Resource of
Open Minds

WOMEN'S HISTORY MUSEUM

Themes: Gender, Politics, Community, Freedom of Expression,
Region: Southern Africa
Country: Zambia

SHE LEADS

The Women’s History Museum will create a 20-minute podcast that explores female ‘hidden figures’ in Zambia’s history, who have contributed to the narrative of Zambia’s historical and contemporary trajectory. The group wants to explore how this narrative challenges the notion that gender inequality and women’s exclusion from leadership positions is a cultural norm. The podcast will examine how women held leadership positions in pre-colonial Zambia and the country serves as an example of how its culture has been gender-inclusive rather than exclusive. It will also attempt to show that women’s inequality is a learned culture. Zambia has a history of women in leadership positions who contributed to Zambia’s formation, but are ‘hidden figures’ because they were not documented and the history has passed out of knowledge. The podcast will be a thirteen-episode documentary-style series exploring the leadership roles women held, who they were, and how these women contributed to Zambia’s development. The narrative will date back to the 18th century and will be researched and sourced from handwritten anthologies and oral archives. The podcast will also look at how the paradigm shifted to a space where women were excluded from participation in decision-making roles and how this might be addressed.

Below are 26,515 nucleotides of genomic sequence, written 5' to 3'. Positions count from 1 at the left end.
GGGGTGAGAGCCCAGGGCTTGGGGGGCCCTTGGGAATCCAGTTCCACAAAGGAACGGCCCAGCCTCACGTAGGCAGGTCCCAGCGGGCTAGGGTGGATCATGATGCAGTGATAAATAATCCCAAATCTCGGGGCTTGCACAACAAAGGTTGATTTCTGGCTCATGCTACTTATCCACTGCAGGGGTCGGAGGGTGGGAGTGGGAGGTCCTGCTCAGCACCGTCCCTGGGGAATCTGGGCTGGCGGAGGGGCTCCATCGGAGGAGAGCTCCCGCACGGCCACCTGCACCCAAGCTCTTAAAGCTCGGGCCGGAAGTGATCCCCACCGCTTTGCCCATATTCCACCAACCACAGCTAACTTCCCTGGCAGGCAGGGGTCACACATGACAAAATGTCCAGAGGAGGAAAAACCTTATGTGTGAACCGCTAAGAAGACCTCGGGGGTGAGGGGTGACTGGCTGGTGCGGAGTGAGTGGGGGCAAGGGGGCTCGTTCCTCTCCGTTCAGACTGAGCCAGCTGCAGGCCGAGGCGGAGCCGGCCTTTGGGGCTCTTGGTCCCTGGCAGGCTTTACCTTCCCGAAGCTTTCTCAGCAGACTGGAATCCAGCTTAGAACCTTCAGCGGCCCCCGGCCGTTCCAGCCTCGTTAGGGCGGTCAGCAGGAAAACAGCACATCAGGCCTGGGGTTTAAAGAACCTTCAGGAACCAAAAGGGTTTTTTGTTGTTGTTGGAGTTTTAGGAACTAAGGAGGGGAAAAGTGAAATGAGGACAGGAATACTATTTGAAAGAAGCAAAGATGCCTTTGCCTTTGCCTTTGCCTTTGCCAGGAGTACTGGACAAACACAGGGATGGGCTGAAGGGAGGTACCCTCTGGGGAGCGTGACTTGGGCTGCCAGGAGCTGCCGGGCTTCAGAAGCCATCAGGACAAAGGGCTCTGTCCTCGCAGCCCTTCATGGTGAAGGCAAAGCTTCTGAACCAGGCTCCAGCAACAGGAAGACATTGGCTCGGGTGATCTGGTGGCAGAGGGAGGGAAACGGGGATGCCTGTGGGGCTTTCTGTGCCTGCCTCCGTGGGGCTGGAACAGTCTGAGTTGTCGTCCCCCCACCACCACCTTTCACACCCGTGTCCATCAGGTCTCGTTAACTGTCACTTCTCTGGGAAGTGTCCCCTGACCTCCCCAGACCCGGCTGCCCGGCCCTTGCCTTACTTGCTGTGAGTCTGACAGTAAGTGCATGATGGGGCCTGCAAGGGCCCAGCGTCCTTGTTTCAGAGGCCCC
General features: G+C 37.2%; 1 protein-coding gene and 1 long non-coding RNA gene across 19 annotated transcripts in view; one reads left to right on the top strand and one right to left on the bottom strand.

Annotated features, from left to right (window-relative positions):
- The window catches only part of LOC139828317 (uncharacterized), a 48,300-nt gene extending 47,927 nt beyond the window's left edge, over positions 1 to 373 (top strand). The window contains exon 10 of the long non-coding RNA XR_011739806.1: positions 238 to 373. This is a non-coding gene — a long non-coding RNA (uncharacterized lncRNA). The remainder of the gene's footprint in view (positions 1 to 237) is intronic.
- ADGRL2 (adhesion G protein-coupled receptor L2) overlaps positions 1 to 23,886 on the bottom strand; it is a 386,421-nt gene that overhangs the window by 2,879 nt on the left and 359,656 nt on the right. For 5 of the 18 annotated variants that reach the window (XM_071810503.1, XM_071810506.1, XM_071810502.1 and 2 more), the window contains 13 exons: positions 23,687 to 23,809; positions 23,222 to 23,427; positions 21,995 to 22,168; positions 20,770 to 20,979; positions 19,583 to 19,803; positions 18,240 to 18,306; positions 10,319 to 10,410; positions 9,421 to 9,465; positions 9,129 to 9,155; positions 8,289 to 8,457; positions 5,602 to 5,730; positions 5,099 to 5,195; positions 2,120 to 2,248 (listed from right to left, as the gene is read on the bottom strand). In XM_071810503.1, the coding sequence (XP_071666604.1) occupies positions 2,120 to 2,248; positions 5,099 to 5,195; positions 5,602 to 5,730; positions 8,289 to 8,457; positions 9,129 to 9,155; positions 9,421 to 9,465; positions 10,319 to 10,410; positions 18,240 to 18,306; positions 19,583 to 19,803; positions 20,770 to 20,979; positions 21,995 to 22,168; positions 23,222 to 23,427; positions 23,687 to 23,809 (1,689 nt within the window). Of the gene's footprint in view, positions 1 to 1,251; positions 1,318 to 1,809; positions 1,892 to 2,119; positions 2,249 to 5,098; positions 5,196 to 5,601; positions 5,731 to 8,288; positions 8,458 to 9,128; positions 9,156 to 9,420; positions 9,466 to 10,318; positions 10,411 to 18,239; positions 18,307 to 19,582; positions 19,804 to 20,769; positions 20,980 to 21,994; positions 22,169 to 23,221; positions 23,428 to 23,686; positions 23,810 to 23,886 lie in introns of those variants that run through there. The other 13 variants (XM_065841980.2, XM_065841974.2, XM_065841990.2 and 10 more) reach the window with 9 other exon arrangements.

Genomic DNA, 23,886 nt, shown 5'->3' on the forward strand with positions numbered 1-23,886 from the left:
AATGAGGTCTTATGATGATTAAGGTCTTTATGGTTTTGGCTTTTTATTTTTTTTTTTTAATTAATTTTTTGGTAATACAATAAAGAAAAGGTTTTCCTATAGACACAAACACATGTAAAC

The Women’s History Museum in Zambia was set up in late 2016 with the mission of researching, interpreting, restoring, documenting and disseminating African indigenous knowledge and living histories focused on women. These are histories that have been excised from the mainstream socio-economic and cultural historical narrative as a result of the continent’s colonial legacy and post-colonial tensions. The vision of the museum is to contribute to the knowledge production industry by examining and developing epistemological systems of cultural learning in the local and regional context for a greater appreciation of how women have contributed to knowledge production in Africa.